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    Sale 2617

    Chinese 20th Century Art (Evening Sale)

    30 November 2008, Hong Kong

  • Lot 563


    Price Realised  


    (Born in 1938)
    Taichi Series - Turn Stomp
    signed and dated 'Ju Ming; 80' in Chinese (lower bottom)
    wood sculpture
    62 x 60 x 45 cm. (24 1/4 x 23 1/2 x 17 3/4 in.)
    Executed in 1980

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    In 1976, Ju Ming debuted with his sculptural exhibition at the State Historic Museum to great success, exhibiting his Taichi series (then named Kung Fu series), intending to explore broader artistic fields besides the themes of traditional folk-art, realism and morality. Ju Ming had made successful developments in sculptural art, but the Taichi series executed post 1976 saw a clear understanding of the rhythm and life imbued within this craft, and further explored possible methods to improve what he believed to be overly meticulous and calculated steps within the practice. At the same time Ju's travels around Europe and his encounters with the huge stone constructs of ancient Rome inspired him to create grandiose works with clean contours and feelings of monumentality. His creations since 1980s have been more flexible and free. Taichi Series - Turn Stomp (lot 563) created in 1980, displays Ju's artistic approach in responding to concepts and inspirations that have paved new routes for Ju's creative energy. Abandoning the integral conception for body sculpting, life is displayed through textures of wood itself plus few very simple cuts and cracks to express dynamism and weight. Ju forgoes the pursuit of detail, caring not to depict traditional long sleeves or buttons, instead grasping the fundamentals of one's movement, the clean, swift stances of motion, providing the piece with simultaneous movement and grounding. As with man's interaction with nature, the movement Taichi evokes an energy that encapsulates man's unfathomable spiritual and physical tenacity. The work symbolizes that Ju Ming thoroughly breaks away the illustration of the themes and the restrictions by the specific materials, enters into a type of the pure spiritualism and nature, which is the real establishment and maturity of the Taichi sculptures.

    The Taichi series imitates various forms and movements in Taichi, complying with the natural rhythm of the body, bringing the movements of meridians and pulses, and its generation of dynamic and static movements and the integration of both to reflect the operative law of nature. With modern-sense sculpting media and techniques, Taichi is reinterpreted from traditional Chinese cultural elements such as Taichi, Yin-Yang etc, and establishes Ju's artistic status and great significance in integrating the ancient with the modern in contemporary Chinese art.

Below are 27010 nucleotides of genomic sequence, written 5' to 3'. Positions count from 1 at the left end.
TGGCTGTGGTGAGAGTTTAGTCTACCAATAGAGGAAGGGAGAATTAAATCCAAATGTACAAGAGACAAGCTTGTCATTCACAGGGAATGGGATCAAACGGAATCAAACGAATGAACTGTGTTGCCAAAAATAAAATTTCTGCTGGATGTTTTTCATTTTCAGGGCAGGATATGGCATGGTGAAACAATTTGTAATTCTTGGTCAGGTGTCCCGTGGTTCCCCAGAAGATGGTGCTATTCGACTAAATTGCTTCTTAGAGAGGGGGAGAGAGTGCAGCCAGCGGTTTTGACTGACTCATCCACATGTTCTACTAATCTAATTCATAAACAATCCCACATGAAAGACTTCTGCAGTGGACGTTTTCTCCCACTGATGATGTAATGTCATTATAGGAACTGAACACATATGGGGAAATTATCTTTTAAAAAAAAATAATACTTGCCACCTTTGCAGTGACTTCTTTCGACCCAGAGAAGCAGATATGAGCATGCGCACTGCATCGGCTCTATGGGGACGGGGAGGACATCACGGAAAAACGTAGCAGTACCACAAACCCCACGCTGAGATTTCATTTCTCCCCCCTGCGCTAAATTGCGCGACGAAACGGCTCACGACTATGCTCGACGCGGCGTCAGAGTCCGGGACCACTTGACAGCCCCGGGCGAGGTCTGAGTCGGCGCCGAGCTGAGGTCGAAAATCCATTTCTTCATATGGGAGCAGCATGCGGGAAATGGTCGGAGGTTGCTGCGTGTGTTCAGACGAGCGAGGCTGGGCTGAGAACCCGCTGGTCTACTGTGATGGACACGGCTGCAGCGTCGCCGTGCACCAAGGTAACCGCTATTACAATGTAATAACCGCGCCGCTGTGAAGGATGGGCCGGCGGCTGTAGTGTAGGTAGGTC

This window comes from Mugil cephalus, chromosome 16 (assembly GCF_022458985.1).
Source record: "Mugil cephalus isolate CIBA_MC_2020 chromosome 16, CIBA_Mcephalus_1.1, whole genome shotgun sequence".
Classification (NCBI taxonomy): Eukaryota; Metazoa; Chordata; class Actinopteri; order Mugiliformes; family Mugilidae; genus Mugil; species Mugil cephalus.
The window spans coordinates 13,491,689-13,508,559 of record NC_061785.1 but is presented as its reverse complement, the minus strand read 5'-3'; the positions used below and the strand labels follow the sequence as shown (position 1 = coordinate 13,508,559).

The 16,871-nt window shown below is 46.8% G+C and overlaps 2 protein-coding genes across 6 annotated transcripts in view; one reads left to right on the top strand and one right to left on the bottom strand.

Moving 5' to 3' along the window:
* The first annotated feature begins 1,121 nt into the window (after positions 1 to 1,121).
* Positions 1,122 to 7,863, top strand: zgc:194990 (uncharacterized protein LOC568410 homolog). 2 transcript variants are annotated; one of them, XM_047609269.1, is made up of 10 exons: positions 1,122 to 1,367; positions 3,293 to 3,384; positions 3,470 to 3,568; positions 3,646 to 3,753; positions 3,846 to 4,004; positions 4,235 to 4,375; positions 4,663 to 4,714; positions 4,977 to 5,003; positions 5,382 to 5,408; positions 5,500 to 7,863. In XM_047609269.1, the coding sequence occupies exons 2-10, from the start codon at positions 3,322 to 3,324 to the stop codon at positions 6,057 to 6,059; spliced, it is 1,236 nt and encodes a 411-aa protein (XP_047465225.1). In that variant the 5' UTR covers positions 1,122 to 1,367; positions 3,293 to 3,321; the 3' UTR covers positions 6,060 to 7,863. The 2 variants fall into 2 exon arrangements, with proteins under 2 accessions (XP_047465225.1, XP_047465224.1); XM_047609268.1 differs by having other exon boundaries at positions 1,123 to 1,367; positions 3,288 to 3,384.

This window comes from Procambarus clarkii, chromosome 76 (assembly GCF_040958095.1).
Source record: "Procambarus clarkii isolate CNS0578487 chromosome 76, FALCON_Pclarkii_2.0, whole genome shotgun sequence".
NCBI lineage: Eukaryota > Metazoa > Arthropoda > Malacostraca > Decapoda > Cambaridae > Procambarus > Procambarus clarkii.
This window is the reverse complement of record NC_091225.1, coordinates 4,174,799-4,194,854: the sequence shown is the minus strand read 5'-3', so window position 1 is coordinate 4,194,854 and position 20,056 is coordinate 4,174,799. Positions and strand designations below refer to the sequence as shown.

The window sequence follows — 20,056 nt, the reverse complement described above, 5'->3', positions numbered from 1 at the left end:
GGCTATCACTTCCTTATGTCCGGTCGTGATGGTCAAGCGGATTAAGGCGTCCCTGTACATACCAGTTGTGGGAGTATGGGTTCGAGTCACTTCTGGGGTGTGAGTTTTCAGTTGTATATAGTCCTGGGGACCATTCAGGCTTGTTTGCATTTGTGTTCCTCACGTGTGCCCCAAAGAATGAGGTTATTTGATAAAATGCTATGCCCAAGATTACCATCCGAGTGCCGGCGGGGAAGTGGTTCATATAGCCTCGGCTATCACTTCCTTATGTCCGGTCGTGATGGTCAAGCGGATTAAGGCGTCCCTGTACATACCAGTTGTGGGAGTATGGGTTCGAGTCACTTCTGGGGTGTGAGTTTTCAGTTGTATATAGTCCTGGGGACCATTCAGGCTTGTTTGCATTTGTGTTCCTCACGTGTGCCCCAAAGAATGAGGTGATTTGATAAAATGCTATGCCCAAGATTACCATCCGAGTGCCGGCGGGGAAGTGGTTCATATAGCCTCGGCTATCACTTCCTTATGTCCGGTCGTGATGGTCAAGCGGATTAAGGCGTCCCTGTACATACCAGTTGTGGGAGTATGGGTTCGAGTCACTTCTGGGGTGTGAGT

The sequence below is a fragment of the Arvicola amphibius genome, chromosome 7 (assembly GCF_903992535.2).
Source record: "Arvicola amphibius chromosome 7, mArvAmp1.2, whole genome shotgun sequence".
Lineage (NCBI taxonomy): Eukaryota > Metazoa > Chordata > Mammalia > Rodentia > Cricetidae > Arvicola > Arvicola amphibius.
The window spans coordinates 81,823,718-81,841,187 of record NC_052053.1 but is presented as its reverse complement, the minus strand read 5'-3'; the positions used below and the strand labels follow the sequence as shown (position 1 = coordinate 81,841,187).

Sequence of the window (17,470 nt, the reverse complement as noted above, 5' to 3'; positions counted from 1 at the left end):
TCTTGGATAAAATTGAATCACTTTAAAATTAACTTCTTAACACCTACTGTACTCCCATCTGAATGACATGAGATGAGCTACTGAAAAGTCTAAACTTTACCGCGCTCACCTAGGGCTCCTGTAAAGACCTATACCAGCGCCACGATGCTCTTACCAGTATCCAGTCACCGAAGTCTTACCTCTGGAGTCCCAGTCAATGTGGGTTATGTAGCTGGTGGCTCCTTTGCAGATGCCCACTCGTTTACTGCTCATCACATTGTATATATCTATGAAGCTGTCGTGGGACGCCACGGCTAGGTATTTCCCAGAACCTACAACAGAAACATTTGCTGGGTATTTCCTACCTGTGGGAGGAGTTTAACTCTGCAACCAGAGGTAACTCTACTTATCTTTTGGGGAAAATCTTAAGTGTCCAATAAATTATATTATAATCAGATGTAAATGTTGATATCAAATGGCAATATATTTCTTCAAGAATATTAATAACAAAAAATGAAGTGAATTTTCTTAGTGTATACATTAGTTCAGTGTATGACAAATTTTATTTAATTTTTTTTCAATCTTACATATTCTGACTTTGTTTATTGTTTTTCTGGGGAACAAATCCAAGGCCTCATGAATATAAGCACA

The whole piece of wood is only rendered with a few cuts which all combine to form the force of a human body bending upwards, and the huge wood set underneath gives force to the upper body to produce a flat punch, forcing movement with a sense of internal kinetic energy. It is as stable as is it dynamic, light as a cloud and supple. The Taichi sculptures by Ju depict different movements, but simultaneously express a delicate balance between movement and non movement. Ju once interpreted the real meaning of Taichi: "Taichi has one biggest characteristic, which is not to counteract or lose. When an opposition produces a punch, by not resisting his energy is naturally eliminated. At the same time, if he wishes to escape, I shall not allow him to, I will not let him succeed in his wish. If one practices to this level, he is a master."

    In the 1979s, Ju Ming chose wood as the media for his exploration and consideration of Taichi series, which can be described as a profound artistic ideal of integrating form with theme. Wood is a supple material because it displays scars from the past through textures, knots and scratches, standing as a testament against the environment, water and soil. Sculpting such an organic form through cuts and engraving might mean to impose voids and absence on the wood, but simultaneously it adds new substance and creative presence on it. Taichi can be seen as the combination of human and nature, in which human beings contact and imitate with their bodies the natural phenomenon of the universe. The Taichi spirit assists people to return to their natural state, complemented by Ju's use of material. Wood stands as the ideal material for the artist to extract the essence of Taichi; it is the hidden life behind wood that helps Ju to burst free, truly attaining the merging of humans with nature. The significance of Taichi not only is represented in its pure form, but also expressed through its release and creation in wood.


    Private Collection, Asia